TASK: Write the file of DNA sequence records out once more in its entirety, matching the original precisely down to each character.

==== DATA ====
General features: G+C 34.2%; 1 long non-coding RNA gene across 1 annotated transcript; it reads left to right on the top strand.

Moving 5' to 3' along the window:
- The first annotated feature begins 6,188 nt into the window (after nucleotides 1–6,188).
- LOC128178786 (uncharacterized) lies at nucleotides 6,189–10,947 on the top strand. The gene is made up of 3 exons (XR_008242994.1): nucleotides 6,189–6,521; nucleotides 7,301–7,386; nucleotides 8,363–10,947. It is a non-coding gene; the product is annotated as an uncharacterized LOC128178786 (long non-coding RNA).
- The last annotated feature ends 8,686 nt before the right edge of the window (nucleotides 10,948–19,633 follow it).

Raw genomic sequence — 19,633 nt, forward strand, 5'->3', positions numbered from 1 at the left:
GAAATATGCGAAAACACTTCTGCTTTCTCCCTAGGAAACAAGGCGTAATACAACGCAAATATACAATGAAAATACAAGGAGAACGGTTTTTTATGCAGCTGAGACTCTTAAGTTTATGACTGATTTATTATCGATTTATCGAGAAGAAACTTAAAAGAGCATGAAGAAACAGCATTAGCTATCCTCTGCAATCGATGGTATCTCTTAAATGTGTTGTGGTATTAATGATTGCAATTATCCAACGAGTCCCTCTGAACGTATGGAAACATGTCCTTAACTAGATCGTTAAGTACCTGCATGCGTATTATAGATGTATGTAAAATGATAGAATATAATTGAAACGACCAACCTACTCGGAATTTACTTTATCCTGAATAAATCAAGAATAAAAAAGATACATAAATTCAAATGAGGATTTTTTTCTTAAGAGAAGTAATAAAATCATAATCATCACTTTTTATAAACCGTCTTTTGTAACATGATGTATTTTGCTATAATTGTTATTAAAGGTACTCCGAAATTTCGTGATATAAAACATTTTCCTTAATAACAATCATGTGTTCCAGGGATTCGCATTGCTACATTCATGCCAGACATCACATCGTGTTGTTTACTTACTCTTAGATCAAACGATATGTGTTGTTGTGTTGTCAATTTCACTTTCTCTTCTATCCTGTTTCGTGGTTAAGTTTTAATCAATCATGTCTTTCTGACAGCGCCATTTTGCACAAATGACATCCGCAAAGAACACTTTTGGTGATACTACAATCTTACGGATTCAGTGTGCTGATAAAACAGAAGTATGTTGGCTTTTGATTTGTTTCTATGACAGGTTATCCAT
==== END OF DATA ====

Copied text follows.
General features: G+C 34.2%; 1 long non-coding RNA gene across 1 annotated transcript; it reads left to right on the top strand.

Moving 5' to 3' along the window:
- The first annotated feature begins 6,188 nt into the window (after nucleotides 1–6,188).
- LOC128178786 (uncharacterized) lies at nucleotides 6,189–10,947 on the top strand. The gene is made up of 3 exons (XR_008242994.1): nucleotides 6,189–6,521; nucleotides 7,301–7,386; nucleotides 8,363–10,947. It is a non-coding gene; the product is annotated as an uncharacterized LOC128178786 (long non-coding RNA).
- The last annotated feature ends 8,686 nt before the right edge of the window (nucleotides 10,948–19,633 follow it).

Raw genomic sequence — 19,633 nt, forward strand, 5'->3', positions numbered from 1 at the left:
GAAATATGCGAAAACACTTCTGCTTTCTCCCTAGGAAACAAGGCGTAATACAACGCAAATATACAATGAAAATACAAGGAGAACGGTTTTTTATGCAGCTGAGACTCTTAAGTTTATGACTGATTTATTATCGATTTATCGAGAAGAAACTTAAAAGAGCATGAAGAAACAGCATTAGCTATCCTCTGCAATCGATGGTATCTCTTAAATGTGTTGTGGTATTAATGATTGCAATTATCCAACGAGTCCCTCTGAACGTATGGAAACATGTCCTTAACTAGATCGTTAAGTACCTGCATGCGTATTATAGATGTATGTAAAATGATAGAATATAATTGAAACGACCAACCTACTCGGAATTTACTTTATCCTGAATAAATCAAGAATAAAAAAGATACATAAATTCAAATGAGGATTTTTTTCTTAAGAGAAGTAATAAAATCATAATCATCACTTTTTATAAACCGTCTTTTGTAACATGATGTATTTTGCTATAATTGTTATTAAAGGTACTCCGAAATTTCGTGATATAAAACATTTTCCTTAATAACAATCATGTGTTCCAGGGATTCGCATTGCTACATTCATGCCAGACATCACATCGTGTTGTTTACTTACTCTTAGATCAAACGATATGTGTTGTTGTGTTGTCAATTTCACTTTCTCTTCTATCCTGTTTCGTGGTTAAGTTTTAATCAATCATGTCTTTCTGACAGCGCCATTTTGCACAAATGACATCCGCAAAGAACACTTTTGGTGATACTACAATCTTACGGATTCAGTGTGCTGATAAAACAGAAGTATGTTGGCTTTTGATTTGTTTCTATGACAGGTTATCCAT